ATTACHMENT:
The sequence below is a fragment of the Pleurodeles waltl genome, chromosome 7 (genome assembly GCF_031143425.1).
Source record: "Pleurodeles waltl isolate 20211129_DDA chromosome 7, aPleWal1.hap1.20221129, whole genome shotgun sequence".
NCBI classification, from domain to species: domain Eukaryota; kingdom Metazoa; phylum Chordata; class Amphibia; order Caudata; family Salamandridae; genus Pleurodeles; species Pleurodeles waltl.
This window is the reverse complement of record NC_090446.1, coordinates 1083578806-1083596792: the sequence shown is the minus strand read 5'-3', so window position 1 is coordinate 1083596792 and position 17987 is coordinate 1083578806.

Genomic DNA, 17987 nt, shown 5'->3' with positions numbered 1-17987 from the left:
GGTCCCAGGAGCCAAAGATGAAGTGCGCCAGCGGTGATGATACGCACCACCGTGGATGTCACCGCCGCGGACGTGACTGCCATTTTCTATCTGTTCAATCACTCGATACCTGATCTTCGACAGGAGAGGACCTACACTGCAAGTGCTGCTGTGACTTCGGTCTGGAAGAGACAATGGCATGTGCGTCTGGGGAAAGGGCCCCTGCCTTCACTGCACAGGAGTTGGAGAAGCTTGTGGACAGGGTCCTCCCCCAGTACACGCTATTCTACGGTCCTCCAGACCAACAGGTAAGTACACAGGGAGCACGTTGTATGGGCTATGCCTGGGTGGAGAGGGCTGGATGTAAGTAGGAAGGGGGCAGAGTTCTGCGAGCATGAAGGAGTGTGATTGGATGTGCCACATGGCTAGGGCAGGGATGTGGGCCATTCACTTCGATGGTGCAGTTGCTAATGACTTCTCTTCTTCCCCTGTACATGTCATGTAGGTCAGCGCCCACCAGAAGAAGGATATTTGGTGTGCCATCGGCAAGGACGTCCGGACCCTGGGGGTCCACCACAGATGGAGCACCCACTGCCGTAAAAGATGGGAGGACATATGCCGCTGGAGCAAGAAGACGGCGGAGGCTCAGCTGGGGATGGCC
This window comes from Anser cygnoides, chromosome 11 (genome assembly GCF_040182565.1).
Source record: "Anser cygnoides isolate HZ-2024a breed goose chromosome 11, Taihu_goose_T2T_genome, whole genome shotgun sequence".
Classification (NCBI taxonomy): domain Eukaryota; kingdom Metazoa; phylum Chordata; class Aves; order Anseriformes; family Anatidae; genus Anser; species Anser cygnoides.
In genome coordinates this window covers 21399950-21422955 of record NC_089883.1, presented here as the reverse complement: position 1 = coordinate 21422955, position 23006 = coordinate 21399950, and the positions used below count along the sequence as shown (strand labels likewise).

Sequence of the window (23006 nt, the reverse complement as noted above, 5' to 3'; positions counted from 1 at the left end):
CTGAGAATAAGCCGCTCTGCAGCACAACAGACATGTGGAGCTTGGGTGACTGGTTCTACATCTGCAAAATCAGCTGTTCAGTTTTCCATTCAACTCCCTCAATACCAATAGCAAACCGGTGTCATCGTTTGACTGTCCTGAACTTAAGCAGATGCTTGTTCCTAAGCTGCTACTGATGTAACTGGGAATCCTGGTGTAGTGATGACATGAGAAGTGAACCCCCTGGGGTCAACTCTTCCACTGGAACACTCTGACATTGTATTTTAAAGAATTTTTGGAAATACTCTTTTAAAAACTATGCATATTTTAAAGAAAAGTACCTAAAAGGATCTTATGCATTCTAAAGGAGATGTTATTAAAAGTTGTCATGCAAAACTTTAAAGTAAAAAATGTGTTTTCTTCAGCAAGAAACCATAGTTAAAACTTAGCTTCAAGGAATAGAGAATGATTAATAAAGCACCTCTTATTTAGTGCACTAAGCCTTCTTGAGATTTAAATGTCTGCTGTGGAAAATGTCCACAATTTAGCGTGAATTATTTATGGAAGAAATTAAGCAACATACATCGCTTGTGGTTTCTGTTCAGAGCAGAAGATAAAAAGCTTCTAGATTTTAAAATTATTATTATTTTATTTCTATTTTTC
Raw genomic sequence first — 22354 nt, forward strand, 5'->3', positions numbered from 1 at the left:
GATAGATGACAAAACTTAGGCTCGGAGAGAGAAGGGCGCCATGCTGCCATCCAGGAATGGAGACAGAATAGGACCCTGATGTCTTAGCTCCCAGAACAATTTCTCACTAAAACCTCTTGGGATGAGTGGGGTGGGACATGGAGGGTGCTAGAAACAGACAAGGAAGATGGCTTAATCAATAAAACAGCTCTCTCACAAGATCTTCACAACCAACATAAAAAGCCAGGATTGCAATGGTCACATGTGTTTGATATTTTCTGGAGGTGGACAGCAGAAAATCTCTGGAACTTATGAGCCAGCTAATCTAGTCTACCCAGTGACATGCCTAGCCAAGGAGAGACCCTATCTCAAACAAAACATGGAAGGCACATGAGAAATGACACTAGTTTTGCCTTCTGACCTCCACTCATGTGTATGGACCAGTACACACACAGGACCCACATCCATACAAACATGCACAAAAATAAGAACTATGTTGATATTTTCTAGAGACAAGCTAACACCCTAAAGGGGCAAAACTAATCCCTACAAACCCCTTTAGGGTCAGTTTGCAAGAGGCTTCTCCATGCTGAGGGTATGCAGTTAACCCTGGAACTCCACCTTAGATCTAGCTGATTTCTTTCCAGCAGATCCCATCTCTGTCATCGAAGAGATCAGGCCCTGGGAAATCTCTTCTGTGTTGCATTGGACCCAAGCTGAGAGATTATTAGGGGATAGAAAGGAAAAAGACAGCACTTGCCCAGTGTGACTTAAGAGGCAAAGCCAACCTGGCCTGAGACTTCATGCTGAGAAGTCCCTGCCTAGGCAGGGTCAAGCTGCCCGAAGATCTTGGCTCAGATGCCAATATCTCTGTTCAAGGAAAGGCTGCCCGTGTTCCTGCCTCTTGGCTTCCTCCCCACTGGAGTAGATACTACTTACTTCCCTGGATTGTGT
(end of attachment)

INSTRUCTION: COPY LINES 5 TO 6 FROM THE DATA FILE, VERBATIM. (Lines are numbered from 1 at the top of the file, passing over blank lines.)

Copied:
Genomic DNA, 17987 nt, shown 5'->3' with positions numbered 1-17987 from the left:
GGTCCCAGGAGCCAAAGATGAAGTGCGCCAGCGGTGATGATACGCACCACCGTGGATGTCACCGCCGCGGACGTGACTGCCATTTTCTATCTGTTCAATCACTCGATACCTGATCTTCGACAGGAGAGGACCTACACTGCAAGTGCTGCTGTGACTTCGGTCTGGAAGAGACAATGGCATGTGCGTCTGGGGAAAGGGCCCCTGCCTTCACTGCACAGGAGTTGGAGAAGCTTGTGGACAGGGTCCTCCCCCAGTACACGCTATTCTACGGTCCTCCAGACCAACAGGTAAGTACACAGGGAGCACGTTGTATGGGCTATGCCTGGGTGGAGAGGGCTGGATGTAAGTAGGAAGGGGGCAGAGTTCTGCGAGCATGAAGGAGTGTGATTGGATGTGCCACATGGCTAGGGCAGGGATGTGGGCCATTCACTTCGATGGTGCAGTTGCTAATGACTTCTCTTCTTCCCCTGTACATGTCATGTAGGTCAGCGCCCACCAGAAGAAGGATATTTGGTGTGCCATCGGCAAGGACGTCCGGACCCTGGGGGTCCACCACAGATGGAGCACCCACTGCCGTAAAAGATGGGAGGACATATGCCGCTGGAGCAAGAAGACGGCGGAGGCTCAGCTGGGGATGGCC